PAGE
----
National Security Strategy Vows to Support Rights of Women and Girls
The National Security Strategy released by the Obama administration yesterday includes a section that vows to support the rights of women and girls.
The section reads: "Women should have access to the same opportunities and be able to make the same choices as men. Experience shows that countries are more peaceful and prosperous when women are accorded full and equal rights and opportunity. When those rights and opportunities are denied, countries often lag behind. Furthermore, women and girls often disproportionally bear the burden of crises and conflict. Therefore the United States is working with regional and international organizations to prevent violence against women and girls, especially in conflict zones. We are supporting women's equal access to justice and their participation in the political process. We are promoting child and maternal health. We are combating human trafficking, especially in women and girls, through domestic and international law enforcement. And we are supporting education, employment, and micro-finance to empower women globally."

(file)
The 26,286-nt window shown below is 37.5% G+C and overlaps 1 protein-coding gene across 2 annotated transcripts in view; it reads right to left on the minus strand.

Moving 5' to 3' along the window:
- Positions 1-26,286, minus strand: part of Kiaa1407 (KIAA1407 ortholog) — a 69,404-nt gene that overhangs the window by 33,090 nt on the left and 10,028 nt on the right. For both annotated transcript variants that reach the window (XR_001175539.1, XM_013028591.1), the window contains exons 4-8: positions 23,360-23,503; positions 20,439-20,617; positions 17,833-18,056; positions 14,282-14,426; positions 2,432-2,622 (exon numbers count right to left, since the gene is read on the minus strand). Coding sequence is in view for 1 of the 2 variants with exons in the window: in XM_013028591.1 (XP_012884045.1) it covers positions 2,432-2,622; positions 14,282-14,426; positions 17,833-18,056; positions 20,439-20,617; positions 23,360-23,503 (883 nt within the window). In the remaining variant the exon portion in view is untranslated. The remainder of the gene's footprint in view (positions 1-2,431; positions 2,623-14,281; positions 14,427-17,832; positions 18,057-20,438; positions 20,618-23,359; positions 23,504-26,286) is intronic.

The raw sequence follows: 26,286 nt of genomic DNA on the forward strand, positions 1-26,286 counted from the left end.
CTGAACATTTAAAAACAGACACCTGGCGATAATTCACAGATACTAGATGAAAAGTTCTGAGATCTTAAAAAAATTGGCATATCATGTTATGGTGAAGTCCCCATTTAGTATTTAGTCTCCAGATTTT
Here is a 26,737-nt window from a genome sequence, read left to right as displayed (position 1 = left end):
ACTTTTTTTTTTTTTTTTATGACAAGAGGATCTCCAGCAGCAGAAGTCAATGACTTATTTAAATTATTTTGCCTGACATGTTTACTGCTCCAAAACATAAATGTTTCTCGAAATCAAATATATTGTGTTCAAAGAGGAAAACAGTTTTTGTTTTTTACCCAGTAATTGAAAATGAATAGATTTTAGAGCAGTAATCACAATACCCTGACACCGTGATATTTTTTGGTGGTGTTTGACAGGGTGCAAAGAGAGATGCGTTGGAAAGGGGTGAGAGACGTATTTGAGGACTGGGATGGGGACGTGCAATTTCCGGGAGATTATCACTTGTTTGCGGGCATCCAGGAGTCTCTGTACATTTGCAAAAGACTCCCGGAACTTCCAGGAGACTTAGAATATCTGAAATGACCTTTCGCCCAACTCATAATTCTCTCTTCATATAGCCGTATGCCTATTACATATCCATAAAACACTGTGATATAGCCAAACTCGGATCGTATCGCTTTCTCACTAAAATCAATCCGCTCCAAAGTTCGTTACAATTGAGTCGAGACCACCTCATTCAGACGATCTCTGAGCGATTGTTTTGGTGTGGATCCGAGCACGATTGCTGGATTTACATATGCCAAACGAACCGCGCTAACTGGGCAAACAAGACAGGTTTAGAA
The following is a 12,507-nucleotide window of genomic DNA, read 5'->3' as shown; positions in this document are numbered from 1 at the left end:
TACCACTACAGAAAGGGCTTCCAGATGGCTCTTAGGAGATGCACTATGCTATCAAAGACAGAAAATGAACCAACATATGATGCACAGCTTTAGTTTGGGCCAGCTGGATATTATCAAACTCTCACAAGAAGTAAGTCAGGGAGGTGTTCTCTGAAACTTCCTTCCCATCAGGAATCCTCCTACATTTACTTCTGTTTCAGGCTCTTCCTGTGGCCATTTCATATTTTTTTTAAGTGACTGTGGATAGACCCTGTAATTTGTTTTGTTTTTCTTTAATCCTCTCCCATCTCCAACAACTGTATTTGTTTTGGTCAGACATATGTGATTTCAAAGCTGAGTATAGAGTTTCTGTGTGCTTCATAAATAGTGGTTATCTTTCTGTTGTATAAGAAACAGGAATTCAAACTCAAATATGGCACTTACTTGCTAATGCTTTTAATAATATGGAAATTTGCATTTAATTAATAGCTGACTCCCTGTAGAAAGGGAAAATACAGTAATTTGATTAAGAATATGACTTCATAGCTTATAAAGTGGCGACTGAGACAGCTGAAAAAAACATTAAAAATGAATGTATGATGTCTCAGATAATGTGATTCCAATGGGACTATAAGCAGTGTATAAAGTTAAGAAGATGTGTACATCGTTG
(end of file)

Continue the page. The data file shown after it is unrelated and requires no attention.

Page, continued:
The document (see PDF), also pledges to support "the human rights of all of Afghanistan's people," including women and girls. In an education section, the strategy pledges to invest in Science, Technology, Engineering, and Mathematics (STEM) education and career opportunities for women and girls as well as other underrepresented groups.
Media Resources: National Security Strategy May 2010
10/20/2014 North Carolina Board of Elections Eliminates On-Campus Voting Sites Across the State - North Carolina will begin state-wide early voting on Thursday, and unlike the 2012 presidential election, many students across the state will have no polling place on-campus, making it more difficult for students to exercise their right to vote.
The North Carolina State Board of Elections recently eliminated the only on-campus voting location for the University of North Carolina at Charlotte, a campus with more than 20,000 students. . . .